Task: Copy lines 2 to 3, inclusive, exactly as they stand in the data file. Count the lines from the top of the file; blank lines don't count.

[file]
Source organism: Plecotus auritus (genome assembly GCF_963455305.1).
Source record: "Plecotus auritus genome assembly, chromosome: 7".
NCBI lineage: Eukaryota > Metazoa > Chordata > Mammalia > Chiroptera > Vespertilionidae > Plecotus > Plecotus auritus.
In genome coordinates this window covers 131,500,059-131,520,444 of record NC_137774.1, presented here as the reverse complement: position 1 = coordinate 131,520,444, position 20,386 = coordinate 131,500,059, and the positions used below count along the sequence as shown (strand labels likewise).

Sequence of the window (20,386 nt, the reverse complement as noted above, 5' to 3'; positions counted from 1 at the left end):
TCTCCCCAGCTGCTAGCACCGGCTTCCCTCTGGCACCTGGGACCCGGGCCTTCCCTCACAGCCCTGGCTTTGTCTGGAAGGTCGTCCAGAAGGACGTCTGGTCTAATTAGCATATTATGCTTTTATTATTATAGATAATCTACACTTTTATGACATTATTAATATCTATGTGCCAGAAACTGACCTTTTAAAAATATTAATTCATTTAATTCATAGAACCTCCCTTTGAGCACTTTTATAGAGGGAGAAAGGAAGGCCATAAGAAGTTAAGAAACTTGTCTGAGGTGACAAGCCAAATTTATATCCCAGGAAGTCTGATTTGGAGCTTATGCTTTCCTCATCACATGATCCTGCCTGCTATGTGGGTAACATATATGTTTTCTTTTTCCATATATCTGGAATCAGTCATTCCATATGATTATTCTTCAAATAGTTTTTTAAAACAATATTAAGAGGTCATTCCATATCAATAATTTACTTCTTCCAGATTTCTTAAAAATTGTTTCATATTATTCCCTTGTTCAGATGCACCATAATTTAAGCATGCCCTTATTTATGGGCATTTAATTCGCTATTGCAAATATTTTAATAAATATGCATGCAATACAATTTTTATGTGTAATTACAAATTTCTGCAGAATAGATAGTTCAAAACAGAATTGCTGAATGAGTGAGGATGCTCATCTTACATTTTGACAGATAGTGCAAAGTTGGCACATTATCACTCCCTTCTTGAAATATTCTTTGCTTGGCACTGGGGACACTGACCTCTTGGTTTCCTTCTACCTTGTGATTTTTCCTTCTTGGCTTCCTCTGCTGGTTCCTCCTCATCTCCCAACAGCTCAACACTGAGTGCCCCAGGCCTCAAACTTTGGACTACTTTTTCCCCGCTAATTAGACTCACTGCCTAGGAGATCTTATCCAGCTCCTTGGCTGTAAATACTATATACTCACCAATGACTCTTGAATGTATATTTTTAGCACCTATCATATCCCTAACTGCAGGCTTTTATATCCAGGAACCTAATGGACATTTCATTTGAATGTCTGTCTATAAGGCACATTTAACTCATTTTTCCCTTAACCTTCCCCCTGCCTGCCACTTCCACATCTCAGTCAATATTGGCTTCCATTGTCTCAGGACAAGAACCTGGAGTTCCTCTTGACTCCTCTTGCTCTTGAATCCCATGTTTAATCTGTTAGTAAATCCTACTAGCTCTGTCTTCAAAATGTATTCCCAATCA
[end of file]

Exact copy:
Source record: "Plecotus auritus genome assembly, chromosome: 7".
NCBI lineage: Eukaryota > Metazoa > Chordata > Mammalia > Chiroptera > Vespertilionidae > Plecotus > Plecotus auritus.